The airline satellite tracking and surveillance system operator Airon announces the eighth and final successful launch of the Iridium NEXT satellite constellation for the transmission of airborne space-based surveillance transmission (ADS-B).
The launch of the Vandenberg Air Force Base from the SpaceX Falcon 9 Californian rocket elevator and the last 10 Iridium NEXT satellites were placed at low Earth Orbit (LEO).
The air cargo loads the 75 (66 operational loads and 9 spare parts) in orbit, carrying out a historic launch program and passing one of the last milestones in the Air Halls before a new era air traffic monitoring and aircraft tracking.
This last operation brought the airfield loads in an orbit 75 (66 operational loads and 9 spare parts), completing the historic launch program and passing one of the last milestones before Airon's ushers is a new era of global air traffic monitoring and tracking.
Air is the world's first 100% global air traffic monitoring system and is the driving force behind the company's space-based technology.
Unlike Aircraft Monitoring and Infrastructure Infrastructures, Aireon uses the space ADS-B technology, which allows the location of the aircraft location automatically and in real time. Aircraft technology air traffic controllers and air companies provide a complete and complete overview of a whole sky, ever before.
To better understand air navigation in the world, including remote and oceanic aircraft, Aireon said that the entire industry will have significant direct and indirect benefits such as greater security, more efficient flight, a more precise destination and predictions for departure, faster response time, aircraft distribution Reduced CO2 reduction and more.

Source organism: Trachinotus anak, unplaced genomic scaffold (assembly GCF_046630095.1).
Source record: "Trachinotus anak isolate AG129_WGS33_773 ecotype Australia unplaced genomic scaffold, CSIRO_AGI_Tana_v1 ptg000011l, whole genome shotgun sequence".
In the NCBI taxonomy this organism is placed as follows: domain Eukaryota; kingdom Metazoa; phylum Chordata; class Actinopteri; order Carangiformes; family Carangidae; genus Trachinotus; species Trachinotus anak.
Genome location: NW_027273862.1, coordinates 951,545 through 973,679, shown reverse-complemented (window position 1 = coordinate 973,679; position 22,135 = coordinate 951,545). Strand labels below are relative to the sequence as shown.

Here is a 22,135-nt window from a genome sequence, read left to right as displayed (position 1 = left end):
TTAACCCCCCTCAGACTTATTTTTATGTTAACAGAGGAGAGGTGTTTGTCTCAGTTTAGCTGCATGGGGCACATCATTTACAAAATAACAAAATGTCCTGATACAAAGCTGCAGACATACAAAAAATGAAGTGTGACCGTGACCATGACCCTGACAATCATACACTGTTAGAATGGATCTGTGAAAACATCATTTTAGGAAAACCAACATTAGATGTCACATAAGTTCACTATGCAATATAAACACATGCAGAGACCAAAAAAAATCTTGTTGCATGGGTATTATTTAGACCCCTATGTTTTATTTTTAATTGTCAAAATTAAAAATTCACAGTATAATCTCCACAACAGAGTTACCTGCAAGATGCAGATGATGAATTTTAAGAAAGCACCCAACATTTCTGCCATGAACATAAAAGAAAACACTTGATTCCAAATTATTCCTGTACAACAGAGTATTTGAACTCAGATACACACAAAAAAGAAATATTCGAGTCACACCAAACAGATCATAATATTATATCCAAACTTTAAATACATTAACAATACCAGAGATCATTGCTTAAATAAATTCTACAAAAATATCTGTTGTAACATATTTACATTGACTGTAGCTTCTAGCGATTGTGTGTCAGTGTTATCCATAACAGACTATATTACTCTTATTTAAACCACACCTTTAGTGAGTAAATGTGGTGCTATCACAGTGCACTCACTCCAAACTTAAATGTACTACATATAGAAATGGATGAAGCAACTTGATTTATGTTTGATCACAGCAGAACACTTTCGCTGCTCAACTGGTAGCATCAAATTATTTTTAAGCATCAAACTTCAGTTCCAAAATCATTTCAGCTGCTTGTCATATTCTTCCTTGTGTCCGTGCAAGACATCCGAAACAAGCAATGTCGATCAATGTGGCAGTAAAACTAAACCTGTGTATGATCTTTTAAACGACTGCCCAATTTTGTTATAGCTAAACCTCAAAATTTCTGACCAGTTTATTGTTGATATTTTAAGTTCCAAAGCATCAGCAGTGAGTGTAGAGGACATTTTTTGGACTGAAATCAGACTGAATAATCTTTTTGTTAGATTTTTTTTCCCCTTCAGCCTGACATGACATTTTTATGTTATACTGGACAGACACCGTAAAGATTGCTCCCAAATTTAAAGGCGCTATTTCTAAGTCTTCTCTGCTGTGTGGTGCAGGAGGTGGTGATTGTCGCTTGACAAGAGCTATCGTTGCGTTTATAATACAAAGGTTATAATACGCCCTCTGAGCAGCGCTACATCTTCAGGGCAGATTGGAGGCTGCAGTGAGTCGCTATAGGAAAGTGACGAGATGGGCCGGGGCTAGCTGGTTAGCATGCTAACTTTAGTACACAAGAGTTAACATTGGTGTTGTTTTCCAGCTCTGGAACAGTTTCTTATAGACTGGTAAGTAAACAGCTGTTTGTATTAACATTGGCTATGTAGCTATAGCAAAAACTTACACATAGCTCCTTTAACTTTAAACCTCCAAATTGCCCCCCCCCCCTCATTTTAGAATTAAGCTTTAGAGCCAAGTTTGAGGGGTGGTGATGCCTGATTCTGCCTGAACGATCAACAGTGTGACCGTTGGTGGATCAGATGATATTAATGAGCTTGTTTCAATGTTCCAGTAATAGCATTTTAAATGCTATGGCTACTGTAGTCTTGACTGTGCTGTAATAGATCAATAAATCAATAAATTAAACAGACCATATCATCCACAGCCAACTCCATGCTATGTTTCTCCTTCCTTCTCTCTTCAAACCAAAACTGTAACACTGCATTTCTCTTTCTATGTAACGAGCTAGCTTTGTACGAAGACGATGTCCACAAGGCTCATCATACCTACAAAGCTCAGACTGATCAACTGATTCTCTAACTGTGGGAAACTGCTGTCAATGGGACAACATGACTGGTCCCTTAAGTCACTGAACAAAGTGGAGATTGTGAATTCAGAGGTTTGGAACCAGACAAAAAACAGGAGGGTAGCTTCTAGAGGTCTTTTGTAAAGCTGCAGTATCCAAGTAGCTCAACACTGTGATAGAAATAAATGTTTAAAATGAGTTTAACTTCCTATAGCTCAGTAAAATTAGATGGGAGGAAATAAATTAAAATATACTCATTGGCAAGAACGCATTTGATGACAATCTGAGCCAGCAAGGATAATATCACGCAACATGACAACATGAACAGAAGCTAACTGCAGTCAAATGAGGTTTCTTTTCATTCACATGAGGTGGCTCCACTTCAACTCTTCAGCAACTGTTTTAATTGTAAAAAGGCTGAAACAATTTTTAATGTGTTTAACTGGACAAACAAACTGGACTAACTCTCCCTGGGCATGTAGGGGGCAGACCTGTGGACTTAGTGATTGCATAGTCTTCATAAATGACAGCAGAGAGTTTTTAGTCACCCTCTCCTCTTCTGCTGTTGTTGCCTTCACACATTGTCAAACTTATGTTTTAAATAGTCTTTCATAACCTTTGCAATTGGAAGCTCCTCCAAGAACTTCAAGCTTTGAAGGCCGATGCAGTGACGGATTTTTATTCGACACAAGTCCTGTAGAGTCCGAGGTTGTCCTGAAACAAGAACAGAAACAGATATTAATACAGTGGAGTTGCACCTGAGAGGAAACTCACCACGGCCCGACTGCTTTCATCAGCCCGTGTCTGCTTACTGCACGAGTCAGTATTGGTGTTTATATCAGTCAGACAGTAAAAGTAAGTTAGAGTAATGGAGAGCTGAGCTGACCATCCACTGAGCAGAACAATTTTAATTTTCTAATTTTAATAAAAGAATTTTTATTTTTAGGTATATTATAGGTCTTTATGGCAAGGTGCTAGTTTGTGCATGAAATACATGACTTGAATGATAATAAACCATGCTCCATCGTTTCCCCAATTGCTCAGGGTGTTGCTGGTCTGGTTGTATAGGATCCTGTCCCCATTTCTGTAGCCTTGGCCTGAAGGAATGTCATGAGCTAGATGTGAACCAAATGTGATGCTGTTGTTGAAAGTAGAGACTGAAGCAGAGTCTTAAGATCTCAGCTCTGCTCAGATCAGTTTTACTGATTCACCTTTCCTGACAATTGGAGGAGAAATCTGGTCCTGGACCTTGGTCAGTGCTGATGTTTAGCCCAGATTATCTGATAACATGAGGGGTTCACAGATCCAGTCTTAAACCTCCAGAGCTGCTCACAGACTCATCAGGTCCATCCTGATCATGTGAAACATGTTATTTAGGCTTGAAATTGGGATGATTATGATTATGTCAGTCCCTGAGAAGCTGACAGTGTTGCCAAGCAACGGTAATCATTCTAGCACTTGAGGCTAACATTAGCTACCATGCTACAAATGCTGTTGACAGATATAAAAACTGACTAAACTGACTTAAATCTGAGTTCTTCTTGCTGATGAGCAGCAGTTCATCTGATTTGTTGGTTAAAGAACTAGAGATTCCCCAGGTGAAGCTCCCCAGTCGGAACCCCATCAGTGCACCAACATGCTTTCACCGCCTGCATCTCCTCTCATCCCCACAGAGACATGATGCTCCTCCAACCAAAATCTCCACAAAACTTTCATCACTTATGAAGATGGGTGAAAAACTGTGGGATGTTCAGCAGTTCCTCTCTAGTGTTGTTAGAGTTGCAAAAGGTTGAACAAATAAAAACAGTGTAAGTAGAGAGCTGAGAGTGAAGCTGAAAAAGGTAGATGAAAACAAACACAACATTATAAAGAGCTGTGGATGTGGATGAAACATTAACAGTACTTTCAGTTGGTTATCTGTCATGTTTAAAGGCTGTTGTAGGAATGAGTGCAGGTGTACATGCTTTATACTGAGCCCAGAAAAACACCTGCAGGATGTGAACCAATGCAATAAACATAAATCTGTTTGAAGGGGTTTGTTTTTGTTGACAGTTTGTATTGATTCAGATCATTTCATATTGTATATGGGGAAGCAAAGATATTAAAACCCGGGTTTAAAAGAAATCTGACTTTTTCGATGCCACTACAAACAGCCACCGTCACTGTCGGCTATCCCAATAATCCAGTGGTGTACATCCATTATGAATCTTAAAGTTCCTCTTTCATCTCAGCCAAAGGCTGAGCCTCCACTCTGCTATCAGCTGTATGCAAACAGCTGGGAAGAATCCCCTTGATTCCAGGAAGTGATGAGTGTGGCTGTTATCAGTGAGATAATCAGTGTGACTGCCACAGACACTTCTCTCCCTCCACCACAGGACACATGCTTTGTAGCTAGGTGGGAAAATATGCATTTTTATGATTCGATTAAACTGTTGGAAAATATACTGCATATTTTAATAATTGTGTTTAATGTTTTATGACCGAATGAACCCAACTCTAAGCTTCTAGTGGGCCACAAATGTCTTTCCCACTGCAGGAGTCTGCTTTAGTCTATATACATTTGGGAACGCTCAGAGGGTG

"Today we have overcome a major movement to dump our traffic in traffic and only a few weeks from the operating system," said Don Thoma, Managing Director of Aireon.
"Now that the presentations are over, the latest integration and testing of the final launches can begin, which is why the global vision of real, global and air traffic in the world will be a reality.
"It's hard to have excitement until it's formally, especially from the performance point of view, our technology has exceeded expectations. Many believe that this is the end of this journey, the latest Iridium NEXT starting point, but for us, at a new start, air traffic will be managed."
Aireon system has made all forecasts and processes 13 million ADS-B messages per month, with the same amount as the total deployment.
Air traffic controllers can use the best and most accurate surveillance data to be able to separate airplanes, often through redundant layers.
Aeronautical data air traffic controllers will be fully redundant that cover airborne aerial airflow to increase the availability and reliability of a critical air traffic management function so as to have a positive impact on safety and efficiency. This will help optimize flight optimization by eliminating gaps in the fleet data reports and, ultimately, improving the security, accuracy, and efficiency of passengers around the world.
"Aircraft space-based ADS-B needs the aviation industry," said Marion Blakey, former Administrator of the Federal Aviation Administration (FAA).
"In my lifetime, ADA-B technology was a great deal of effort in global air traffic management efforts. The most important achievement in launching air is only the airborne victory, but now it is time for the aviation industry to have a clear and complete image of the airspace in the world, including oceans and remote ones. "
A total of 81 Iridium NEXT satellites have been built, all of which receive air cargo. Today there are 75 satellites with nine spare parts and the other six spare parts.
The latest launch marks the launch of the Iridium NEXT campaign ending the entire Air system.